One to Watch: Axefield

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Shortly after covering his incredible debut release, ‘Pressure Drop’, we thought it was time to catch up with Willem, AKA Axefield. He kindly took the time out of his busy schedule to let us pick his brain about his style of production, his record label and everything that is Axefield. 


Firstly we all need to know, who is the mysterious Axefield? Where are you currently living and making your music?

Well to clear up a few things, my name is Willem and I live and make music in the Netherlands. Daily, I keep myself busy with studying, producing music, running a little label called Who’s Susan and cooking up some bad ass kebabs.

Did you grow up surrounded by music? Or was music a later development?

I’ve always been surrounded by music in many different ways. It’s really great how it always has been so accessible. I remember my dad making me download all his 70's and 80's disco classics on Limewire and burning those onto CD to have on repeat in the car during trips we made. I also had piano lessons as a kid, but sadly didn’t push through with it. I got into music production after I learnt that you could take an old record and flip it into a hip-hop beat. The first time I saw that I was fascinated and started to mess around in Fruityloops and Garageband.

Who are you currently listening to at the moment?

Recently I’ve been getting into ethnomusicology and have been listening to Hugh Tracy’s and Alan Lomax’s field recordings a lot. I’m fascinated by all the different traditional music styles that they’ve managed to track down, record and release. It's inspiring to hear all those different tonal systems and rare instruments. I also always find myself going through phases of rediscovering the complete discographies of my all time favourites, you know the classic legends such as Fela Kuti, Steve Reich and Nicolas Jaar just to name a few.

Listening to your debut release, there are a multitude of sounds that make up your style, such as acid and world drum patterns. What made/makes you produce in such an eclectic way? Who are your main influencers?

I always like to listen to genres that I don’t produce and limit the intake of for example, classic house. This can give you some interesting approaches. Last year I was taking courses in Jazz history and writing my university bachelor thesis about 70's and 80's Nigerian music. This made me discover the multitude of Jazz and Nigerian music.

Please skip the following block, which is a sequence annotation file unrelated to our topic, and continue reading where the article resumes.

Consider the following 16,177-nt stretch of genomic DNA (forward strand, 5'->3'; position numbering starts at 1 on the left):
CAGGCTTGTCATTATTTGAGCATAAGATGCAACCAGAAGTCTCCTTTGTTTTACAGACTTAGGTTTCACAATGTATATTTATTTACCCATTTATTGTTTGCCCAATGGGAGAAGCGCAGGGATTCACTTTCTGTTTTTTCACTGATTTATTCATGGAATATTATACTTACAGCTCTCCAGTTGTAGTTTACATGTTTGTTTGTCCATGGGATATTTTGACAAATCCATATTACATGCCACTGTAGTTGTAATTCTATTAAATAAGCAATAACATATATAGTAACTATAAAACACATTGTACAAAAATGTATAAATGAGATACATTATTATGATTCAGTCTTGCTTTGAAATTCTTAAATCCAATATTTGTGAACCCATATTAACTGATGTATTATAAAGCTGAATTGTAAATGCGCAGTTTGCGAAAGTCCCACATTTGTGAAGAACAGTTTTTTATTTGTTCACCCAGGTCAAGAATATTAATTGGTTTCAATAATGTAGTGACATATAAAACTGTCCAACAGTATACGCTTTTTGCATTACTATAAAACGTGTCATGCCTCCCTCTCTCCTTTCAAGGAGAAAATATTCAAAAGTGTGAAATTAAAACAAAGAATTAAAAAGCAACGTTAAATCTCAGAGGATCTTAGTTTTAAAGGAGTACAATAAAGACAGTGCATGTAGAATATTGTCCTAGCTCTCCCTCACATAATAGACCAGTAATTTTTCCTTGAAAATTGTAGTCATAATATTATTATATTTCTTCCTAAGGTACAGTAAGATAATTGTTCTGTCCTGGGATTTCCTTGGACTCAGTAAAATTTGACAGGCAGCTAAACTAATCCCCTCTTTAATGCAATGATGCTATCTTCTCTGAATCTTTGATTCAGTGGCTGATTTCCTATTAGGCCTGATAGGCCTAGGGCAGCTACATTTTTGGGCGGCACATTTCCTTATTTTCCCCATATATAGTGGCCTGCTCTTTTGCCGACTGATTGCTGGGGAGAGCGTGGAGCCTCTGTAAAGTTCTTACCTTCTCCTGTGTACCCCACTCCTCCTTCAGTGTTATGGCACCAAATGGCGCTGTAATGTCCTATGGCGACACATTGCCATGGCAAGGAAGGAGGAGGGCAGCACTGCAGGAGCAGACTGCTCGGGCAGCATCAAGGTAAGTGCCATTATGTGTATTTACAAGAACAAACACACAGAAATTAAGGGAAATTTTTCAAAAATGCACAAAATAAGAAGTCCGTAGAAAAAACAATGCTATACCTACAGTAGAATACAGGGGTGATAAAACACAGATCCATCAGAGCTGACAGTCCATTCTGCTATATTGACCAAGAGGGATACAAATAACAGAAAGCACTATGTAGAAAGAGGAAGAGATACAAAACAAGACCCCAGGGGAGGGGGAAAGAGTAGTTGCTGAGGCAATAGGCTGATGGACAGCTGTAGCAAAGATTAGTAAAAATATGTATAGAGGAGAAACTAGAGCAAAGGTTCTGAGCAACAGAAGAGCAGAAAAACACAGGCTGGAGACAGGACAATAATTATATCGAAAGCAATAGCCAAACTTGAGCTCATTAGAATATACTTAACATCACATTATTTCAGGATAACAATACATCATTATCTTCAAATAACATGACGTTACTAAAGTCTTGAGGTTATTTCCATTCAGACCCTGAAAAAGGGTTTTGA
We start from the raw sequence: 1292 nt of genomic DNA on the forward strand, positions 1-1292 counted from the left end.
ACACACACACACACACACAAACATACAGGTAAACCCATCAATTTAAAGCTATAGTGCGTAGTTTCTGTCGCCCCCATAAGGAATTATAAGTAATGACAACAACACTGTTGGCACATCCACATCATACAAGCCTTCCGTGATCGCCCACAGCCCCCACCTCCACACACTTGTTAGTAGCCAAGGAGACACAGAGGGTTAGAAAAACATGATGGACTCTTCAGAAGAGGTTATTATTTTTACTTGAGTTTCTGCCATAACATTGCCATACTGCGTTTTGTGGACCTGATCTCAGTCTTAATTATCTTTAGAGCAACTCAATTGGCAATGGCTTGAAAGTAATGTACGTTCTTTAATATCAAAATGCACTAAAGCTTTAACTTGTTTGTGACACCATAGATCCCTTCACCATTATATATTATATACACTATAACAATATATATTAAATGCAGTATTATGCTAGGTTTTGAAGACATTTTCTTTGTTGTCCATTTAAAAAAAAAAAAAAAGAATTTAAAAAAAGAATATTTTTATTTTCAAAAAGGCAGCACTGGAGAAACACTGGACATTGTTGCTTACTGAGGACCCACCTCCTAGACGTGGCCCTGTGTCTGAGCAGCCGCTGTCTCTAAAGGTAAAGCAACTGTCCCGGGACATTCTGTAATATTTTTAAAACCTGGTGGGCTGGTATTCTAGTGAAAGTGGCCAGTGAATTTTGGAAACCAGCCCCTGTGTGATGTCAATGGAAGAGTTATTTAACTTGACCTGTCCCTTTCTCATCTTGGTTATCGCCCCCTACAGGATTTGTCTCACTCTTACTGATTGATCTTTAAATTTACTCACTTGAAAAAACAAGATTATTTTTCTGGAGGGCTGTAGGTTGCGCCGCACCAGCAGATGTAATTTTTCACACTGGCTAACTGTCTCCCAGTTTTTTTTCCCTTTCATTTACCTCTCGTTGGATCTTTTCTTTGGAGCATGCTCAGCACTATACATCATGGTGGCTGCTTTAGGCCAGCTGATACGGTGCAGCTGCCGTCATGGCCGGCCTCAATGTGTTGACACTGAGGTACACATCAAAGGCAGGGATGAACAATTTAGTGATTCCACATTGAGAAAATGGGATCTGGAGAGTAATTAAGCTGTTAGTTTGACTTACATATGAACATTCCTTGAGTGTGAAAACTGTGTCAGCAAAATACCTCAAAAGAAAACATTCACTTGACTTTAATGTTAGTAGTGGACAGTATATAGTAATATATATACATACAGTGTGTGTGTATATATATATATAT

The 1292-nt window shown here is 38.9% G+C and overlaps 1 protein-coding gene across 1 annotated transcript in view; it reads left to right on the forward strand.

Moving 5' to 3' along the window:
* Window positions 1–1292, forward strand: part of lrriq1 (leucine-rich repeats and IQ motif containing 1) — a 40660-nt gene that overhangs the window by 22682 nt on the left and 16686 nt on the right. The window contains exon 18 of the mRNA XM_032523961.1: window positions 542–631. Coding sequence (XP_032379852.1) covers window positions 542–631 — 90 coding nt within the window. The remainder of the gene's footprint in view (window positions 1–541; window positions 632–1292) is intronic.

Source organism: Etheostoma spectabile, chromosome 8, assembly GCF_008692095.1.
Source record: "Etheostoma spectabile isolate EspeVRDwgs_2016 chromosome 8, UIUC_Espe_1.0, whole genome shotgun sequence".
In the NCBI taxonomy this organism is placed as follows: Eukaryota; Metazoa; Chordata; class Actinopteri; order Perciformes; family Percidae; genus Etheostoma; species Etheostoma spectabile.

Axefield isn’t your only musical outlet. You also run, Who’s Susan, the record label. So Tell me who is Susan? Who is involved? What are you guys up to at the moment?


Who’s Susan is a question me and two of my best mates have been asking ourselves for the past year. Susan is our go-to entity, commanding us towards producers, she has the vision and she is the goal. We’re three guys with different fundamental tastes in music, but when combined, it really comes together and works great. We’ve done four releases so far, with artists like Raar, Doline, Rick Sheen and DJ Windows XP. It’s a fun and exciting ride in which we seek to expand our musical outlet along the abundant styles of music and many creative possibilities.

Whats next for Axefield and Who’s Susan?

A month after my EP I released an Ambient track as part of Atomnation’s 50th release and next year I’ve got a track coming out on Who’s Susan. Susan currently has her fifth release, with Fede Lng and Deejay Astral, in the pipeline. Beyond that, we’ve got a webshop coming up for our merchandise and might look into a label night for early next year. But hey, it’s Susan who decides those kind of things.

Finally, what three records would you take with you to a desert island and why?

Haha a fun, but tricky question. One record that I’d definitely take would be the Tower of Silence LP by Roberto Musci, which was reissued on Music from Memory. It’s one of those records that every now and then I obsessively have on repeat. I didn’t buy the reissue when it came out, but after so many binge-listens, I had to go and get the actual record.

For the second record I would have to go with the ultimate ambient classic, Woob 1194 by Woob. This one has been on my iPod since forever and has been super influential for me as an artist, but also super effective in cancelling out the noise of crying babies during train and airplane travels. The worldly sounds just take you to some place else.

The last record I’d bring with me would have to be Plantasia by Mort Garson. This one is also a classic, and even dates back to 1976. The album is made for plants to enjoy and help grow, so I’m sure it will also help me when stranded on a deserted island. The use of synthesis throughout the album has influenced me harmonically and also in terms of sound design/synthesis. However, the Discogs prices on this one are horrendous.


Words by Max J